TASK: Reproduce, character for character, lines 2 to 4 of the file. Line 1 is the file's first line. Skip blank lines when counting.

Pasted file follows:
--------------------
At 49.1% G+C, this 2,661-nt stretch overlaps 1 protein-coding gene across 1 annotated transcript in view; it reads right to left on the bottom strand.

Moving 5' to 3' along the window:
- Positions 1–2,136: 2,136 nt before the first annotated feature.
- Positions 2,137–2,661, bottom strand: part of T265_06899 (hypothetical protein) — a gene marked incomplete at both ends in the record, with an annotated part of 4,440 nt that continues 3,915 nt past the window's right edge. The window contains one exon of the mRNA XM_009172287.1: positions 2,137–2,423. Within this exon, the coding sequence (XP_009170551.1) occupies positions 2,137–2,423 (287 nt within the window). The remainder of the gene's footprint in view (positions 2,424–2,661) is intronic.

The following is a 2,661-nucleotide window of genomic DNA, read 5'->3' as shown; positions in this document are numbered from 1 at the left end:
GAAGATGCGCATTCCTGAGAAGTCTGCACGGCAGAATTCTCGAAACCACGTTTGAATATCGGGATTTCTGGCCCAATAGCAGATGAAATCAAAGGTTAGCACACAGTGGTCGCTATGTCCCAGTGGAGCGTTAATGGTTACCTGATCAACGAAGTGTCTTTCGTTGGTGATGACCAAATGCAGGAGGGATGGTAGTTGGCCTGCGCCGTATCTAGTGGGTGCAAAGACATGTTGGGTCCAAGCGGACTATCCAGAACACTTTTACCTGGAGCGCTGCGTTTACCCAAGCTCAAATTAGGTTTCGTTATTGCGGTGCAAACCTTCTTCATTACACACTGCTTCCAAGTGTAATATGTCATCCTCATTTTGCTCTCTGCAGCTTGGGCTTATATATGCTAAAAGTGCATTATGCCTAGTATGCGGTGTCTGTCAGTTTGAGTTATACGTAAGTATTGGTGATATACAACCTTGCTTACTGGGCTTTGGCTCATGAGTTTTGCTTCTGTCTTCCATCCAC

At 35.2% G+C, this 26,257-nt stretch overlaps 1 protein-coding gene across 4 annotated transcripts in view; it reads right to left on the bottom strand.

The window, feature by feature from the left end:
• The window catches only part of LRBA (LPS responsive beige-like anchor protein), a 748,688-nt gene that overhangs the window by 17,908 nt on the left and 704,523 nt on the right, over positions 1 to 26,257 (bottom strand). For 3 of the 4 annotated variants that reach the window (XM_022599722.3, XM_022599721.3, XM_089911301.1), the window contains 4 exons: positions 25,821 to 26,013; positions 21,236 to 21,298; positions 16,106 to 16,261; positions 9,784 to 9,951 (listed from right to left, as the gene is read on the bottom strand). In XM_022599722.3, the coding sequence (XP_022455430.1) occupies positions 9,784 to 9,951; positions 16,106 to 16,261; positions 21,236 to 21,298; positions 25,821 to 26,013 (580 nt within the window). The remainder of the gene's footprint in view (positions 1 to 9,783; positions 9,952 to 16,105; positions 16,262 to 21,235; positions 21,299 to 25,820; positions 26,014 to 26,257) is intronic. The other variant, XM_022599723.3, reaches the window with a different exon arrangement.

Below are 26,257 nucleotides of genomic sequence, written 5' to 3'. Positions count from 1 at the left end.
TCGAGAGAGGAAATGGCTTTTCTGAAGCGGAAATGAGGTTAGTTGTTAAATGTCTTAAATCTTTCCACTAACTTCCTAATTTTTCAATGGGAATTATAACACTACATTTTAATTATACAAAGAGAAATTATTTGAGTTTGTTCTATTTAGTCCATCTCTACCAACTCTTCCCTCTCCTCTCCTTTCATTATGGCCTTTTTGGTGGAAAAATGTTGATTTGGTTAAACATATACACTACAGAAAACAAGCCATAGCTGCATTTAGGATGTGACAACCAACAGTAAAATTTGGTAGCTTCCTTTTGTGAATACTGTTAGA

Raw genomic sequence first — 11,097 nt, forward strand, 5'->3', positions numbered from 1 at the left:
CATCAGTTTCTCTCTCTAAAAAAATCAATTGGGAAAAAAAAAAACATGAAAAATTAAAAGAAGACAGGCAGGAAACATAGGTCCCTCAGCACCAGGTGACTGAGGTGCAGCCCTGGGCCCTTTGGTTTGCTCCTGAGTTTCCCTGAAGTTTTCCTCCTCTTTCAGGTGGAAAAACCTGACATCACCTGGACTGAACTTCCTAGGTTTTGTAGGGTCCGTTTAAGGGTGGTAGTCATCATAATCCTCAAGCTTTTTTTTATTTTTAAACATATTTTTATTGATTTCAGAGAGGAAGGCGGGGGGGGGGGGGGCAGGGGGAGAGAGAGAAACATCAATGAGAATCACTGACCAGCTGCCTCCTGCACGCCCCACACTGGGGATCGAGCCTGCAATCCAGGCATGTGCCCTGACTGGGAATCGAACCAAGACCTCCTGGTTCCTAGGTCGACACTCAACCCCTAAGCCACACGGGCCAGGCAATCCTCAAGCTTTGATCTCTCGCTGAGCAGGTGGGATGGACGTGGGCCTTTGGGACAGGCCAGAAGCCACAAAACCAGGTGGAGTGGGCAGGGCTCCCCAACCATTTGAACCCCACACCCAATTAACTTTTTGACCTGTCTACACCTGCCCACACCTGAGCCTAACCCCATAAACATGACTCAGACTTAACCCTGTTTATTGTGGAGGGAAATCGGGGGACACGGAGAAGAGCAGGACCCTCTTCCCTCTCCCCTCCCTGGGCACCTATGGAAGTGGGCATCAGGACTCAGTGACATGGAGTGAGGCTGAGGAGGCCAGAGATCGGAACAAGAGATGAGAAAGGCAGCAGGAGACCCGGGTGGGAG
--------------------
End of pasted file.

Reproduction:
Moving 5' to 3' along the window:
- Positions 1–2,136: 2,136 nt before the first annotated feature.
- Positions 2,137–2,661, bottom strand: part of T265_06899 (hypothetical protein) — a gene marked incomplete at both ends in the record, with an annotated part of 4,440 nt that continues 3,915 nt past the window's right edge. The window contains one exon of the mRNA XM_009172287.1: positions 2,137–2,423. Within this exon, the coding sequence (XP_009170551.1) occupies positions 2,137–2,423 (287 nt within the window). The remainder of the gene's footprint in view (positions 2,424–2,661) is intronic.